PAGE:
The Nisqually Tribe’s Constitution and Bylaws were approved on Sept. 9, 1946, and amended in 1994. The Tribe operates as a self-governing entity, using resources from its own economic enterprises, as well as federal program dollars.
As the Constitution establishes, the Nisqually Tribe is governed by a General Council, comprising all enrolled tribal members at least 18 years old. From the General Council, an elected Tribal Council of seven members conducts the day-to-day business operation of the tribe.
Every year the Nisqually Tribe awards money to local non-profits to help encourage and support the work these great organizations are doing. If your organization would like to apply for these funds please go to our RELATED LINKS section and fill out and submit posted forms to the Tribe.
The Nisqually Tribal Council
As Chairman, Iyall has provided strong leadership and vision for the Nisqually people, driving numerous key projects that have greatly improved the Tribe’s finances, its services to members, and its public image.
Cynthia Iyall, Tribal Chair
Willie brings extensive tribal governance experience to his role as a Councilmember. A graduate of Evergreen State College’s Native American Studies program, Willie plans to use his education to work for and with tribal members to plan future growth and development.
William Frank III, Vice-Chair
Slape believes Nisqually tribal members must act as stewards of their natural resources. Before his role on the Nisqually Tribal Council, Slape was a tribal fish and wildlife officer for five years.
James Slape Jr., 5th Council
McCloud, a member of the Tribal Council since 2002, focuses on culture, environmental protection, resource management, and investing in the Tribe’s youth. In addition, he is the liaison for the Nisqually Elder’s Committee.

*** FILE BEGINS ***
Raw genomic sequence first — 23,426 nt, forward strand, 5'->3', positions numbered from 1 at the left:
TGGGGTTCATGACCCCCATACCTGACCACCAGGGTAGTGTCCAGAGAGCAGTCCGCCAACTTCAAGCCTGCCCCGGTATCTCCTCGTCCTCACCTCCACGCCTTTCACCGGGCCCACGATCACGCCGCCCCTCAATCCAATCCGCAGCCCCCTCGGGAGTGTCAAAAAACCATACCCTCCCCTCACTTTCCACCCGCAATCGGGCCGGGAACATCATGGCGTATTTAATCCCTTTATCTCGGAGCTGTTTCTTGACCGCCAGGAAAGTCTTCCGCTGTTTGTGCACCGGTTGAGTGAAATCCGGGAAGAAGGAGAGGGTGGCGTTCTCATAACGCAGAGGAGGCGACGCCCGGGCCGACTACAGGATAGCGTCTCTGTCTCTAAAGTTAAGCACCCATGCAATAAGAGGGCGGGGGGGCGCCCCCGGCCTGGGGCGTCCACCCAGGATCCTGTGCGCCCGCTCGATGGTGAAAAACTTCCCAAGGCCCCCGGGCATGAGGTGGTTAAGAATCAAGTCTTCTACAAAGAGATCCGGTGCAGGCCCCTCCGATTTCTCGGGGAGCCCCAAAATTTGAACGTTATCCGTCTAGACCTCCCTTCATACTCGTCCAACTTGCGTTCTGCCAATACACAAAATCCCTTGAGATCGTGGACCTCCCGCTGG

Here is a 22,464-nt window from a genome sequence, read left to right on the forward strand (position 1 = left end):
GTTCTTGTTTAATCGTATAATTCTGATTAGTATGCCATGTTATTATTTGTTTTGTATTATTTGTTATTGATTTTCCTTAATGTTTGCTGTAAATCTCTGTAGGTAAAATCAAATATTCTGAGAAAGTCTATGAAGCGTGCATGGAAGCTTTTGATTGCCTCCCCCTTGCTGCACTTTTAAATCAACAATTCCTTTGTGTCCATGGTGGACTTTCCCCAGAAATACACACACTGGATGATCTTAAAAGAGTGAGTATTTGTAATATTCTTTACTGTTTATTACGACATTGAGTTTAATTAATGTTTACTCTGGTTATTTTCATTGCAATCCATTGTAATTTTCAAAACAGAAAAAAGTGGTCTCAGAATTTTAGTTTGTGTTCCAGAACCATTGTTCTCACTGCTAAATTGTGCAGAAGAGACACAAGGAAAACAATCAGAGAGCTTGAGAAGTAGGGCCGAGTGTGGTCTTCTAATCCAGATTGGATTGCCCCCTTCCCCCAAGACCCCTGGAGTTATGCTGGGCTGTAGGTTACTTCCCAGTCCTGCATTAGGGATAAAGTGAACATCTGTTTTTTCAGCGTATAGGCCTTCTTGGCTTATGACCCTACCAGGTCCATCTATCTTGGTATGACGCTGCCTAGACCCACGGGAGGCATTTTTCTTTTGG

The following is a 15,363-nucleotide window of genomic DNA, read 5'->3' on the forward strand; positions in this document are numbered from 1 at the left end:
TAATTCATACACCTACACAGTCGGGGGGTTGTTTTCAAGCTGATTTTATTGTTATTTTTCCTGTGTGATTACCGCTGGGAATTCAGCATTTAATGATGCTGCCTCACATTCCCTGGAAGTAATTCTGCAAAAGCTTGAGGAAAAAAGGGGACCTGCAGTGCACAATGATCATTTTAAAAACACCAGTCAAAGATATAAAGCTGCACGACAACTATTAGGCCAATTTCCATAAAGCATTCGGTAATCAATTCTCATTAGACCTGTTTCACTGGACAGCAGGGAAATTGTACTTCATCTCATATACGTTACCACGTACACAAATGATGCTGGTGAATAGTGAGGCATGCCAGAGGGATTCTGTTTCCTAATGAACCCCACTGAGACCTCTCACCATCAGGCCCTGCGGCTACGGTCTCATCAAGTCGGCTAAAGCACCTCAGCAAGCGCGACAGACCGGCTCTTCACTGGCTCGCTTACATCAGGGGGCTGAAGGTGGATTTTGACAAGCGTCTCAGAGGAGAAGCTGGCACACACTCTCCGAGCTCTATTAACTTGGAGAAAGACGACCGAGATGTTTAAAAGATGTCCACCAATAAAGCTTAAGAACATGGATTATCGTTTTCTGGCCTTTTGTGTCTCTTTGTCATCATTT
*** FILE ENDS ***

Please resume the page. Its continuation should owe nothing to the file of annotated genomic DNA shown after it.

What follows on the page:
Brian McCloud, 6th Council
Joyce received her B.A. degree in Native American studies. Joyce has worked for Nisqually since 1983, starting out in daycare then to Head Start, Indian Education, Adult Education and Early Child Development, Special Needs. With her husband, Mac, they raised four children and two nephews while living on the Nisqually reservation. Working and living at the tribe, have been accomplishments revealed by the actions of her children. Joyce has assured her children and touched others who will carry on the culture of stories, traditions and songs of the Medicine Creek people. Looking out for the best interest of the Nisqually tribe is very important to Joyce; from education, to politics, to gaming to our culture, Council member Joyce wants to assure our people know how this affects our tribe.
Joyce McCloud, 7th Council
Jean Sanders is Secretary of the Nisqually Indian Tribe and also a member of the Tribal Council. In these roles, Sanders oversees vital planning and archiving projects for the Tribe, with a particular focus on education, housing and Nisqually cultural preservation.
Jean Sanders, Secretary
Stephanie brings experience from a wide range of tribal issues and departments, including Fisheries, Planning, Health, Geoduck and Financial Services. Stephanie began her career with the Tribe in 1978.
Stephanie Scott, Treasurer
TRIBAL COUNCIL ELECTION COMMITTEE FORMS
TRIBAL COUNCIL MEETING MINUTES
You can contact the council at (360) 456-5221